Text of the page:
Today, we'll introduce the concept of the P/E ratio for those who are learning about investing. We'll show how you can use Flushing Financial Corporation's (NASDAQ:FFIC) P/E ratio to inform your assessment of the investment opportunity. Looking at earnings over the last twelve months, Flushing Financial has a P/E ratio of 11.72. In other words, at today's prices, investors are paying $11.72 for every $1 in prior year profit.
How Do I Calculate A Price To Earnings Ratio?
The formula for price to earnings is:
Price to Earnings Ratio = Share Price ÷ Earnings per Share (EPS)
Or for Flushing Financial:
P/E of 11.72 = $19.41 ÷ $1.66 (Based on the year to June 2019.)
Is A High Price-to-Earnings Ratio Good?
A higher P/E ratio means that buyers have to pay a higher price for each $1 the company has earned over the last year. All else being equal, it's better to pay a low price -- but as Warren Buffett said, 'It's far better to buy a wonderful company at a fair price than a fair company at a wonderful price.'
Does Flushing Financial Have A Relatively High Or Low P/E For Its Industry?
One good way to get a quick read on what market participants expect of a company is to look at its P/E ratio. You can see in the image below that the average P/E (12.3) for companies in the banks industry is roughly the same as Flushing Financial's P/E.
That indicates that the market expects Flushing Financial will perform roughly in line with other companies in its industry. So if Flushing Financial actually outperforms its peers going forward, that should be a positive for the share price. Further research into factors such as insider buying and selling, could help you form your own view on whether that is likely.
How Growth Rates Impact P/E Ratios
If earnings fall then in the future the 'E' will be lower. That means unless the share price falls, the P/E will increase in a few years. Then, a higher P/E might scare off shareholders, pushing the share price down.
Most would be impressed by Flushing Financial earnings growth of 16% in the last year. And its annual EPS growth rate over 5 years is 2.7%. So one might expect an above average P/E ratio. In contrast, EPS has decreased by 8.5%, annually, over 3 years.
A Limitation: P/E Ratios Ignore Debt and Cash In The Bank
Don't forget that the P/E ratio considers market capitalization. So it won't reflect the advantage of cash, or disadvantage of debt. Hypothetically, a company could reduce its future P/E ratio by spending its cash (or taking on debt) to achieve higher earnings.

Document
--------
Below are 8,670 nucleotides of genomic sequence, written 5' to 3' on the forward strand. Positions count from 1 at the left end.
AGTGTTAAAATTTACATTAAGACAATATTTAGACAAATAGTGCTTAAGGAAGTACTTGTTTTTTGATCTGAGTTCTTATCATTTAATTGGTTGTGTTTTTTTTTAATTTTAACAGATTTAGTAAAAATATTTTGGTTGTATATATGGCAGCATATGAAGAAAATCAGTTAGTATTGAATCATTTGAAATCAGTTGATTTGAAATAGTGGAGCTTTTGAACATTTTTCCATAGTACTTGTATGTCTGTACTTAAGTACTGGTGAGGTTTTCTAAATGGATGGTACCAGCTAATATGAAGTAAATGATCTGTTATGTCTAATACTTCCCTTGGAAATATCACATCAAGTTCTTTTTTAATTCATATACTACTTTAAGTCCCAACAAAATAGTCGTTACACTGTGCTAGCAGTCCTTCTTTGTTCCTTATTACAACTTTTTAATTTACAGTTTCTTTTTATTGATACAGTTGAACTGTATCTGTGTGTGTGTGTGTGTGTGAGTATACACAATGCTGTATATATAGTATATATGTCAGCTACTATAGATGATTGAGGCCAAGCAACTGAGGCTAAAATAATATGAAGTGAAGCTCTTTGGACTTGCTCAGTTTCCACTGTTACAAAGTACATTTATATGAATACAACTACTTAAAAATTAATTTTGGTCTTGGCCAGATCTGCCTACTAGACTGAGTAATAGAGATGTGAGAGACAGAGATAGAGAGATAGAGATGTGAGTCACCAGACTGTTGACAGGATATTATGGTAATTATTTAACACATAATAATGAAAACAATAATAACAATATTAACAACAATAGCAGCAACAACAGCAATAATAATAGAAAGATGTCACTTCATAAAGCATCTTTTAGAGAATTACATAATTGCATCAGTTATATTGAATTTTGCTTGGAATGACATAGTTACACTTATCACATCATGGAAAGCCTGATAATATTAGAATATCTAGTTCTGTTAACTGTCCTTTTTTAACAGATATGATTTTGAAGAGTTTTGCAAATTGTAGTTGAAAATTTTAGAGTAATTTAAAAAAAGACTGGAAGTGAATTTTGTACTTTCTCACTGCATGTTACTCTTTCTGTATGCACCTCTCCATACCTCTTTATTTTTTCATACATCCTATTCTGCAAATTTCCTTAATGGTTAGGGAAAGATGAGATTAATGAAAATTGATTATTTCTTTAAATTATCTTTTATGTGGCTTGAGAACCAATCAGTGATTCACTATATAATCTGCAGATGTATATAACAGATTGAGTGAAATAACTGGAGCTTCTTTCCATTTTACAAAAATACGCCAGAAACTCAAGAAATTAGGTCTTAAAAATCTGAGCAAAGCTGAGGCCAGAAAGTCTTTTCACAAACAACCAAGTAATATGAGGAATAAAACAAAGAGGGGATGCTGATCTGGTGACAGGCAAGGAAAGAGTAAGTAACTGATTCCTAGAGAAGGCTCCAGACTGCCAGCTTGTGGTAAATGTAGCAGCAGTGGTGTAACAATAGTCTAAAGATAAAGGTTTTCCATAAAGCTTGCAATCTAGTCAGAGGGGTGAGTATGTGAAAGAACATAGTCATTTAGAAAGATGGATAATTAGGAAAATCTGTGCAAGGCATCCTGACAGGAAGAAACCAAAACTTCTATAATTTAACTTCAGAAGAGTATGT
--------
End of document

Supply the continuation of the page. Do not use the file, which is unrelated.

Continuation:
Such expenditure might be good or bad, in the long term, but the point here is that the balance sheet is not reflected by this ratio.
Is Debt Impacting Flushing Financial's P/E?
Flushing Financial's net debt is considerable, at 247% of its market cap. This is a relatively high level of debt, so the stock probably deserves a relatively low P/E ratio. Keep that in mind when comparing it to other companies.
The Bottom Line On Flushing Financial's P/E Ratio
Flushing Financial has a P/E of 11.7. That's below the average in the US market, which is 17.4. The company may have significant debt, but EPS growth was good last year. The low P/E ratio suggests current market expectations are muted, implying these levels of growth will not continue.
Investors have an opportunity when market expectations about a stock are wrong. If the reality for a company is not as bad as the P/E ratio indicates, then the share price should increase as the market realizes this. So this free visualization of the analyst consensus on future earnings could help you make the right decision about whether to buy, sell, or hold.
You might be able to find a better buy than Flushing Financial. If you want a selection of possible winners, check out this free list of interesting companies that trade on a P/E below 20 (but have proven they can grow earnings).
We aim to bring you long-term focused research analysis driven by fundamental data. Note that our analysis may not factor in the latest price-sensitive company announcements or qualitative material.
If you spot an error that warrants correction, please contact the editor at email@example.com. This article by Simply Wall St is general in nature. It does not constitute a recommendation to buy or sell any stock, and does not take account of your objectives, or your financial situation. Simply Wall St has no position in the stocks mentioned. Thank you for reading.